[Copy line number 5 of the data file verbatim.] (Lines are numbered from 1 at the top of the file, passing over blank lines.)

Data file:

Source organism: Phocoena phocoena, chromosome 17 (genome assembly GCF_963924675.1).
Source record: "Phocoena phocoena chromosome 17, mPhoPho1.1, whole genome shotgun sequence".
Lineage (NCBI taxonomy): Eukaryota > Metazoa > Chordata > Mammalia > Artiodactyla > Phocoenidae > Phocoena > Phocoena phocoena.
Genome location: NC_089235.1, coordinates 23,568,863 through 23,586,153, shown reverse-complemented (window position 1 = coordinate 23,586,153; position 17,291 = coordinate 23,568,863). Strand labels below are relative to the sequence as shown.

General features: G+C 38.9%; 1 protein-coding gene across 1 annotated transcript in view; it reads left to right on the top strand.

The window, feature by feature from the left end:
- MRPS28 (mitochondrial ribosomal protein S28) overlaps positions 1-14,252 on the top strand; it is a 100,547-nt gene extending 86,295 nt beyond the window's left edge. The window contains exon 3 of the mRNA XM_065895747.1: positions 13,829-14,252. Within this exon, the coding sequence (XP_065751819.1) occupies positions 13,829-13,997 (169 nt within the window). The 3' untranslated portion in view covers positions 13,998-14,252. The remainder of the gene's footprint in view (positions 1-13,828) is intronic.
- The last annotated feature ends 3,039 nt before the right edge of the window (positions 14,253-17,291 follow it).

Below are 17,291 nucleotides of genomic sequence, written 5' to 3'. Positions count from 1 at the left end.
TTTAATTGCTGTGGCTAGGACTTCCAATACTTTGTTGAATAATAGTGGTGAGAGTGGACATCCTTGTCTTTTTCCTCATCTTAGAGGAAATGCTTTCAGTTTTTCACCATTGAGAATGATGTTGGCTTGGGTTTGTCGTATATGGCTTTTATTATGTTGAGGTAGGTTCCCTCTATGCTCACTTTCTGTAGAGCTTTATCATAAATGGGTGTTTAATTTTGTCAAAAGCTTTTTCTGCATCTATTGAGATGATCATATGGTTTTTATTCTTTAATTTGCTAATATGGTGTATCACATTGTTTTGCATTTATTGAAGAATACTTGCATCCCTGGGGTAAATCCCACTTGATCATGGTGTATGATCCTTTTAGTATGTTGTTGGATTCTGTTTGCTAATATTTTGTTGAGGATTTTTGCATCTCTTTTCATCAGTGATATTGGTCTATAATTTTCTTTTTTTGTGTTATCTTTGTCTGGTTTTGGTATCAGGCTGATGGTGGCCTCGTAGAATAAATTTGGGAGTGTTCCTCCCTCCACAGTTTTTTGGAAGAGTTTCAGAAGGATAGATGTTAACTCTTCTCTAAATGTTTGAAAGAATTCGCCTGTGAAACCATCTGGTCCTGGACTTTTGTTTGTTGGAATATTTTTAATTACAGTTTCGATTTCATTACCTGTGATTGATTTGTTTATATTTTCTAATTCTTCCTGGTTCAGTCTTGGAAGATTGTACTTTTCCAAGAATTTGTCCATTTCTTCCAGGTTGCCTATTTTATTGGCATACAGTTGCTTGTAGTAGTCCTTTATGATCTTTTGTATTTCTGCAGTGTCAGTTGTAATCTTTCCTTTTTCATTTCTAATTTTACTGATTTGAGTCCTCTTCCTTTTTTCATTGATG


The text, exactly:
General features: G+C 38.9%; 1 protein-coding gene across 1 annotated transcript in view; it reads left to right on the top strand.